Mindful walking is an exercise that allows a person to be present within nature. As you walk around, you should try and notice the smells and noises that surround you. What colours can you see? How does your body feel as you are walking.
Being wholly present in your walk provides exercise while eliminating the problem most people have of their thoughts mindlessly wondering about stressful and troubling events that have happened in the past or things we need to do later on.
A much newer application of mindfulness, mindful eating aims to improve the relationship people have with eating.
It’s no secret that many people have an unhealthy relationship with food leading to eating disorders such as binge eating and bulimia.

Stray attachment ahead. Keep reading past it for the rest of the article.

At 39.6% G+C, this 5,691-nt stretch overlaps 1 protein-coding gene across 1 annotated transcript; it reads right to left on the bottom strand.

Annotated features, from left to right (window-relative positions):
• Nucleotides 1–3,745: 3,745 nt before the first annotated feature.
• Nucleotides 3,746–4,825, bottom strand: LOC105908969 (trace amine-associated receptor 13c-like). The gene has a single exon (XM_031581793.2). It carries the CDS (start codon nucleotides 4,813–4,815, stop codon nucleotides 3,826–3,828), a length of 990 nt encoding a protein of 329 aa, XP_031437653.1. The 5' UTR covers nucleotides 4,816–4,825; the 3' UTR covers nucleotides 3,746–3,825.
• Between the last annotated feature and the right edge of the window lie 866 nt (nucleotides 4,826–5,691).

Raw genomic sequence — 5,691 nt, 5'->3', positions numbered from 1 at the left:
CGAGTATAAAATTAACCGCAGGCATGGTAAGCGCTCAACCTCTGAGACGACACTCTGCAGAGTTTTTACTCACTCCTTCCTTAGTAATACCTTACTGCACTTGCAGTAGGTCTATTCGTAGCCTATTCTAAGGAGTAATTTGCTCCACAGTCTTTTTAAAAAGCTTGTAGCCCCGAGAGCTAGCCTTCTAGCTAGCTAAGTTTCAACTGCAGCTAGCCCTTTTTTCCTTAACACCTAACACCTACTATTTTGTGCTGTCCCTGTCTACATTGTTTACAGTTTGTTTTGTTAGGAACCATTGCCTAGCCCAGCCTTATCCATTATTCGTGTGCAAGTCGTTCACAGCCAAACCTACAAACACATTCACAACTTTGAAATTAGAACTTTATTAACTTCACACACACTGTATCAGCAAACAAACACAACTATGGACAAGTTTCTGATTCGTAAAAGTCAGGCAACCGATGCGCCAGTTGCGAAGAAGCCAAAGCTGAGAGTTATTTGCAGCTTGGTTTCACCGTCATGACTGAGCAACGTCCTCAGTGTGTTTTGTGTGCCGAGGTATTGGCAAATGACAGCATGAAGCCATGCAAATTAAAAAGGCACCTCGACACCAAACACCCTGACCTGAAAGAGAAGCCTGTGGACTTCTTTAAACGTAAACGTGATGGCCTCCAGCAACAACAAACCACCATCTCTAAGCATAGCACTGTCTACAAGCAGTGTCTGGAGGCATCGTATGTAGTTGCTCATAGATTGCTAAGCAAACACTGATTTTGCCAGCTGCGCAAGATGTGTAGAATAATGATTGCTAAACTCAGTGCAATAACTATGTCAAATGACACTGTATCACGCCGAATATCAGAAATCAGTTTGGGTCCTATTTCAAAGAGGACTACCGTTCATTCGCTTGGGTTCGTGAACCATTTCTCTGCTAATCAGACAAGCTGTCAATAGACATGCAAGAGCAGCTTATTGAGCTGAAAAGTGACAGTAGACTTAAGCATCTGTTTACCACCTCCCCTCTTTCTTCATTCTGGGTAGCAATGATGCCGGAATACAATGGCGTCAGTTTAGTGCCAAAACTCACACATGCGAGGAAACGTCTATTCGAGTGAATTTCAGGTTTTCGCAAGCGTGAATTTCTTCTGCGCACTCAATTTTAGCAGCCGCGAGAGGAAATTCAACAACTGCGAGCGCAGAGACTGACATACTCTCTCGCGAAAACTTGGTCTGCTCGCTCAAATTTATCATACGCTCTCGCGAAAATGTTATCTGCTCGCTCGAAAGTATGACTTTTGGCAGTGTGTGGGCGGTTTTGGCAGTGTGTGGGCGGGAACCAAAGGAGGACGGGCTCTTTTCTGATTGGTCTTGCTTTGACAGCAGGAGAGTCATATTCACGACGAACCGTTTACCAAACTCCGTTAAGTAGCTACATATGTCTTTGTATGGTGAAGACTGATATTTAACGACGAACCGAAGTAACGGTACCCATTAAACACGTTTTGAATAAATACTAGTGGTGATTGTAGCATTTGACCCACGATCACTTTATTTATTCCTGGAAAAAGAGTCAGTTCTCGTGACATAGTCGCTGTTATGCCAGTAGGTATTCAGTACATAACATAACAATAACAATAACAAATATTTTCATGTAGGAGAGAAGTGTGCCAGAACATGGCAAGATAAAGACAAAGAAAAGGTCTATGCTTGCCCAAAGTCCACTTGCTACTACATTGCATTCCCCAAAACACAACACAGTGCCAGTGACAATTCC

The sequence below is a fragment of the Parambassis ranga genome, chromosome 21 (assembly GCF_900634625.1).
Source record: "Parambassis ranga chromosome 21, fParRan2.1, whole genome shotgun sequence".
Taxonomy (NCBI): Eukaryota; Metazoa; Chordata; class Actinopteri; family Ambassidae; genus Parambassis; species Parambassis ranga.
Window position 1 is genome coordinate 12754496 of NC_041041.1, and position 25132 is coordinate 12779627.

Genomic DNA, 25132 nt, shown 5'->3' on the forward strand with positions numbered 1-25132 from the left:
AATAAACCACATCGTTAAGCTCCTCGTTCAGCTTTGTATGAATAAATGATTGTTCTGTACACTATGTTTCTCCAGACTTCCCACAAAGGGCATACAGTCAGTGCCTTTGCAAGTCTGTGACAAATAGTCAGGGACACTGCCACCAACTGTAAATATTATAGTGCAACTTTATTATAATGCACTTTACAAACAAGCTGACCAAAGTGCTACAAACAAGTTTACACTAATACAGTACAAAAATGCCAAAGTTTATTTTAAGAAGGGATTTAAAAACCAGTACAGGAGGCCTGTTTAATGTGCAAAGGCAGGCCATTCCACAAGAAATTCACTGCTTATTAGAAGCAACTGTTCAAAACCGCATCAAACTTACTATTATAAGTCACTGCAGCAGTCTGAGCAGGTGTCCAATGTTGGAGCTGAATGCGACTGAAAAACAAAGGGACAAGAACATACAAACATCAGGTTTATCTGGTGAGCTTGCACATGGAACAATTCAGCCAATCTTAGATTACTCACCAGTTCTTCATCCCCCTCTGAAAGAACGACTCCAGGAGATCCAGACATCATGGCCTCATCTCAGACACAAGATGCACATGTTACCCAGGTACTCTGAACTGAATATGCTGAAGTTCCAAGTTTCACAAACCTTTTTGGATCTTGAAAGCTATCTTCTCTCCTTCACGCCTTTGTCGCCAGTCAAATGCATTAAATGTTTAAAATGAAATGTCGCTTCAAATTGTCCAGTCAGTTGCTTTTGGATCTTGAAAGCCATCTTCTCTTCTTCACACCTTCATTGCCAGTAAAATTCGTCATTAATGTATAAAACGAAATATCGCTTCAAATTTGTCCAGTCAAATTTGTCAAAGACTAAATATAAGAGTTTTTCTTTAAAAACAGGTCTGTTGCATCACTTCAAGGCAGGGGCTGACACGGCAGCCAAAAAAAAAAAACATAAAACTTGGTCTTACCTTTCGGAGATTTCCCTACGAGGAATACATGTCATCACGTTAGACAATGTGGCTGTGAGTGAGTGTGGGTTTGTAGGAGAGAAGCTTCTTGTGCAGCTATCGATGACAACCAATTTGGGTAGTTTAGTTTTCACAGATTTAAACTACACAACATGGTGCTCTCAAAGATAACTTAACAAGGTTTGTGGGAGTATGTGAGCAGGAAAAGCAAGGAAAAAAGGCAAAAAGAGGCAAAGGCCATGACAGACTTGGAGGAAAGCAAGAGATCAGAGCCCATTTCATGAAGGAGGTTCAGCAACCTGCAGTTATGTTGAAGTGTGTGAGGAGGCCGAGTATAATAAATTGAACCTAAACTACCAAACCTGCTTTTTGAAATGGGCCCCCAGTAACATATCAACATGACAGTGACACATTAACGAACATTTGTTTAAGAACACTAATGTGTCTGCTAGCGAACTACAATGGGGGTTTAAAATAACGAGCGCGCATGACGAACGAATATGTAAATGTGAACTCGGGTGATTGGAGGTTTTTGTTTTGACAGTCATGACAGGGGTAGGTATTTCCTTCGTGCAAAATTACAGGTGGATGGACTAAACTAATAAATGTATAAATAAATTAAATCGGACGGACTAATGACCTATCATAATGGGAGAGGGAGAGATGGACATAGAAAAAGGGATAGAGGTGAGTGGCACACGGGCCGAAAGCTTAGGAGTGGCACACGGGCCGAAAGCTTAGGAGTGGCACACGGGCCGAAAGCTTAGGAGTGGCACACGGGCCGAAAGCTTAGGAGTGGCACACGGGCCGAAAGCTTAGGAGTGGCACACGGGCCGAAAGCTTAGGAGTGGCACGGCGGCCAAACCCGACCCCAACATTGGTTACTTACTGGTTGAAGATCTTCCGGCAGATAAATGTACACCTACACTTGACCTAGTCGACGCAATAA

Mindful eating uses the same principles of being present and aware, using your senses to experience the world around you, and applies them specifically to food and eating. This helps you to learn the difference between eating for hunger vs eating as a coping mechanism for negative emotions.
Self-compassion and acceptance mindfulness
In this practice, mindfulness is used to combat negative self-thoughts by repeating mantras of self-worth and allowing distractions and negative thoughts to simply pass through the brain without engaging them.
It allows you to be kind to yourself and forgiving, allowing you to accept yourself exactly as you are.
Mindfulness has its roots in ancient Eastern culture and philosophy, predominantly from Hindu and Buddhist traditions. And thanks to people like Thich Nhat Hanh and Jon Kabat-Zinn, this incredibly healing practice has made its way to Western countries, so we can all benefit from it.
At its core, mindfulness is all about being present and aware without thought or judgement, and with a little bit of creativity and tweaking, there is a mindfulness style to suit everybody.
So the only question now is, how will you bring mindfulness into your life?